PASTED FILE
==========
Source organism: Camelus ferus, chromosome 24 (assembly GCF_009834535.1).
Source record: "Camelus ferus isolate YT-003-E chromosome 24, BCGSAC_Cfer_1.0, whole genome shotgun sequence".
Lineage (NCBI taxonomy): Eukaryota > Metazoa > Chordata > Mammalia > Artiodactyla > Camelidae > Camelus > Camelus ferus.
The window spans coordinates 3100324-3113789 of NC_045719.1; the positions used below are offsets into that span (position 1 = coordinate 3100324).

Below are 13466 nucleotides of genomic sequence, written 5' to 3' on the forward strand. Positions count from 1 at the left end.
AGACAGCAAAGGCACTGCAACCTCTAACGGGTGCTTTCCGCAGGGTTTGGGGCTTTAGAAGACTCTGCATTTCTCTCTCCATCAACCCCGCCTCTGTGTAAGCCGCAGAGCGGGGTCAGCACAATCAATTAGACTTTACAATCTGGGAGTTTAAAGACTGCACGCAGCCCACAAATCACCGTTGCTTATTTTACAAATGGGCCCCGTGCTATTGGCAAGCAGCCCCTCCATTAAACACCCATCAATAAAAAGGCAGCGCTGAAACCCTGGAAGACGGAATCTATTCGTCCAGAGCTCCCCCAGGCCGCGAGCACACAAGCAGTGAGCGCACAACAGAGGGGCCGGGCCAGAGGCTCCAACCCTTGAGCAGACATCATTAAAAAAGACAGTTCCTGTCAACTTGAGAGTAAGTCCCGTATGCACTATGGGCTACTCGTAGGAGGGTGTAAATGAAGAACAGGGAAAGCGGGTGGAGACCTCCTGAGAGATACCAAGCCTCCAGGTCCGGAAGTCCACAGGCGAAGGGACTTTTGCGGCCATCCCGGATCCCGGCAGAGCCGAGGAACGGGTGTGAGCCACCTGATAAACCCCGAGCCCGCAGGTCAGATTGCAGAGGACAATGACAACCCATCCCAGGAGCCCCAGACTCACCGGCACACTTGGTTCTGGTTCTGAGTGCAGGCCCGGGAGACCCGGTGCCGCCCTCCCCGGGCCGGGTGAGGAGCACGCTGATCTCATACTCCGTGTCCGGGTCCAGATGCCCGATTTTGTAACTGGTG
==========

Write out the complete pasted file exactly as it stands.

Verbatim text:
Source organism: Camelus ferus, chromosome 24 (assembly GCF_009834535.1).
Source record: "Camelus ferus isolate YT-003-E chromosome 24, BCGSAC_Cfer_1.0, whole genome shotgun sequence".
Lineage (NCBI taxonomy): Eukaryota > Metazoa > Chordata > Mammalia > Artiodactyla > Camelidae > Camelus > Camelus ferus.
The window spans coordinates 3100324-3113789 of NC_045719.1; the positions used below are offsets into that span (position 1 = coordinate 3100324).

Below are 13466 nucleotides of genomic sequence, written 5' to 3' on the forward strand. Positions count from 1 at the left end.
AGACAGCAAAGGCACTGCAACCTCTAACGGGTGCTTTCCGCAGGGTTTGGGGCTTTAGAAGACTCTGCATTTCTCTCTCCATCAACCCCGCCTCTGTGTAAGCCGCAGAGCGGGGTCAGCACAATCAATTAGACTTTACAATCTGGGAGTTTAAAGACTGCACGCAGCCCACAAATCACCGTTGCTTATTTTACAAATGGGCCCCGTGCTATTGGCAAGCAGCCCCTCCATTAAACACCCATCAATAAAAAGGCAGCGCTGAAACCCTGGAAGACGGAATCTATTCGTCCAGAGCTCCCCCAGGCCGCGAGCACACAAGCAGTGAGCGCACAACAGAGGGGCCGGGCCAGAGGCTCCAACCCTTGAGCAGACATCATTAAAAAAGACAGTTCCTGTCAACTTGAGAGTAAGTCCCGTATGCACTATGGGCTACTCGTAGGAGGGTGTAAATGAAGAACAGGGAAAGCGGGTGGAGACCTCCTGAGAGATACCAAGCCTCCAGGTCCGGAAGTCCACAGGCGAAGGGACTTTTGCGGCCATCCCGGATCCCGGCAGAGCCGAGGAACGGGTGTGAGCCACCTGATAAACCCCGAGCCCGCAGGTCAGATTGCAGAGGACAATGACAACCCATCCCAGGAGCCCCAGACTCACCGGCACACTTGGTTCTGGTTCTGAGTGCAGGCCCGGGAGACCCGGTGCCGCCCTCCCCGGGCCGGGTGAGGAGCACGCTGATCTCATACTCCGTGTCCGGGTCCAGATGCCCGATTTTGTAACTGGTG